Marvel Ultimate Alliance 2 PS3

Marvel Ultimate Alliance 2 PS3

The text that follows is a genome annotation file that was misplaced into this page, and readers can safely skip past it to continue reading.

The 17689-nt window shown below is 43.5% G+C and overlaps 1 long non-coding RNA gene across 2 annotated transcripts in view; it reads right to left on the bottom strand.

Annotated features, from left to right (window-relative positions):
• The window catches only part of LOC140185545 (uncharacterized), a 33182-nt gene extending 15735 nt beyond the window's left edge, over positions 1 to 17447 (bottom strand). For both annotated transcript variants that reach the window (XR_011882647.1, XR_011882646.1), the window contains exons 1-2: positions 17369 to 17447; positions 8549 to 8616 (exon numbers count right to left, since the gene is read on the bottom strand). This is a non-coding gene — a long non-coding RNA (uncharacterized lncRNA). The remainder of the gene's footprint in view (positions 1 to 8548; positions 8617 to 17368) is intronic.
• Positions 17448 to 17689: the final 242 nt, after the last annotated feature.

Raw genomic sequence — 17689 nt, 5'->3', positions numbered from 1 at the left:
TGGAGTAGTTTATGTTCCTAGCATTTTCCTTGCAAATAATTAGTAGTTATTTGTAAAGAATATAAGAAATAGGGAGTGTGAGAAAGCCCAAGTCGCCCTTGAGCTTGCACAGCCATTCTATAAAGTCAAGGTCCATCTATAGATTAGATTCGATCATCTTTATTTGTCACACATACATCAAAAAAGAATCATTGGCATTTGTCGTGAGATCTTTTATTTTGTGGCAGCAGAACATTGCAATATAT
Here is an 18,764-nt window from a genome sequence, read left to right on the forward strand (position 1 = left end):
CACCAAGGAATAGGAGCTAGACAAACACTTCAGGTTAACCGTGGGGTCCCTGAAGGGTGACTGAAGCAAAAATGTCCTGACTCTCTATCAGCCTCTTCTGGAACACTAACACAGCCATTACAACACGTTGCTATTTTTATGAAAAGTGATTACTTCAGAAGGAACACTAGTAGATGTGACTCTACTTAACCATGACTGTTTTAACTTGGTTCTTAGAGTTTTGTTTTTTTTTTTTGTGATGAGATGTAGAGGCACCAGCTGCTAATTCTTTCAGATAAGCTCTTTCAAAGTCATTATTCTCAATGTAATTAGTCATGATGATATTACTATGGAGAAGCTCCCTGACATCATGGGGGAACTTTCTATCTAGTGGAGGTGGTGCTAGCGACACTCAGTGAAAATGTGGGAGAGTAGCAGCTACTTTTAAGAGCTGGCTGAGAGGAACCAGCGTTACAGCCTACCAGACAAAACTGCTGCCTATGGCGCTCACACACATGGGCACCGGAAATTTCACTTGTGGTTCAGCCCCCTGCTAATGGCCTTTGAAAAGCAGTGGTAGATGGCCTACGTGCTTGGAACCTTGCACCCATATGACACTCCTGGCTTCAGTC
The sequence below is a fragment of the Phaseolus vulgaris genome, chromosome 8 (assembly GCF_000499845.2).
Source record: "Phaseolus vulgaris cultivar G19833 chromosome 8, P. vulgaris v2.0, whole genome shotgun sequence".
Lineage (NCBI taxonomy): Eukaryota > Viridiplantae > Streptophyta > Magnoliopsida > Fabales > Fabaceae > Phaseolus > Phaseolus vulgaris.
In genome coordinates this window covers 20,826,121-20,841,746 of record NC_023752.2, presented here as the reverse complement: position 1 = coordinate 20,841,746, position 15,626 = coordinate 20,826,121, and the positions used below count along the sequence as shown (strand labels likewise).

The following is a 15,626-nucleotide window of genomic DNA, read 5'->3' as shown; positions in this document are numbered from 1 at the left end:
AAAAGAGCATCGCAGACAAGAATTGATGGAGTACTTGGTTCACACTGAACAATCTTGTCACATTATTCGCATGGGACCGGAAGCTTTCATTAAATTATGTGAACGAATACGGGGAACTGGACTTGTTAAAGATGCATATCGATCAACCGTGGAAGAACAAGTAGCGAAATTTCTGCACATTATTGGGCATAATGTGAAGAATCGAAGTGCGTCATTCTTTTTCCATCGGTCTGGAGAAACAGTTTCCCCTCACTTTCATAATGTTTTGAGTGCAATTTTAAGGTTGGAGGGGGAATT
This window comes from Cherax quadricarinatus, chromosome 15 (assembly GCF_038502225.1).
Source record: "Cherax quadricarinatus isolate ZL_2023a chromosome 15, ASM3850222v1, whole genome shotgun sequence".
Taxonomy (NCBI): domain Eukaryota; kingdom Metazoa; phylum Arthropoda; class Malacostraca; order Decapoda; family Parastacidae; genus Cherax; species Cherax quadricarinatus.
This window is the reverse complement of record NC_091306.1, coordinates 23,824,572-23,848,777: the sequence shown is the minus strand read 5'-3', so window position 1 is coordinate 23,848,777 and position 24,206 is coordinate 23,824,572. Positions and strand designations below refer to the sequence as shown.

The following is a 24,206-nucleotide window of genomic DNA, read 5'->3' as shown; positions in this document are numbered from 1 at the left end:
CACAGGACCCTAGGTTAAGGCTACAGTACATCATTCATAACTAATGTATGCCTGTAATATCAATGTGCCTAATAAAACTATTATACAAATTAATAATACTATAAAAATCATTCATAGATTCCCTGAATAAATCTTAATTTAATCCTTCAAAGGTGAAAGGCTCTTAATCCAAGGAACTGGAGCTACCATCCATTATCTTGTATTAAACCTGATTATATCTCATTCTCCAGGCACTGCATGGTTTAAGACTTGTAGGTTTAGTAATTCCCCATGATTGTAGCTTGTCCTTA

Superhero companies Marvel and DC have long been archrivals, so it seems apt that Marvel's answer to DC's Batman: Arkham Asylum is a game based on its heroes vs. heroes "Civil War" storyline. MUA2 may not be the game changer that the Dark Knight's recent romp was but Marvel's signature superhero RPG franchise is aiming wide, not deep. Instead of being inspired by a graphic novel, the game takes its cues from a company-wide crossover, one of those oft-maligned "events" that comic publishers cook up on the regular to juice book sales. Still, these stories offer great fan service by roping in pretty much every imaginable character in their respective fictional universes. "Civil War" was actually better than most, offering Marvel's take on the War on Terror-era Patriot Act, with a Superhero Registration Act requiring all capes to divulge their secret identities and become government agents. The game's mid-section can be played as either pro or anti registration, with Iron Man and Captain Marvel heading each side, respectively. To pad out the playing time, the opening act is taken from "Secret War," which involves a false pretences invasion of a sovereign country. (The plot, unfortunately delivered in disjointed fashion, also takes a non-cannon twist towards the end.) But storytelling isn't the game's forte; it's about letting comic geeks control their favourite characters. Unfortunately, several characters are pointlessly locked until certain collectathons are completed, while others are console exclusives. This Gauntlet-like four-person team set-up is perfect for co-op multiplayer, which is one of the game's big selling points, especially with the addition of two-person "fusion" fight moves. But otherwise, the game remains the same as when original developer Raven Software (Baldur's Gate) first concocted it for the last-gen X-Men Legends games. The mutant-only entries gave the game a bit more story structure but the problem is that the game-play hasn't been advanced much in the ensuing years. Controlling a superhero squad is still super-fun but MUA2 adheres to an overly strict dungeon-crawling structure with too many bland henchmen. In a post-Arkham Asylum world, Marvel would be smart to raise their stakes in storytelling, game-play and graphics. They certainly have no lack of material to draw from ― the post-apocalyptic "Days of Future Passed" or "Dark Phoenix Saga" would make epic X-Men games, while mid-'80s maxi-series "Secret Wars" would be perfect for an all-in adventure. And who understands the importance of evolution better than mutant-loving Marvel? (Vicarious Visions/Activision)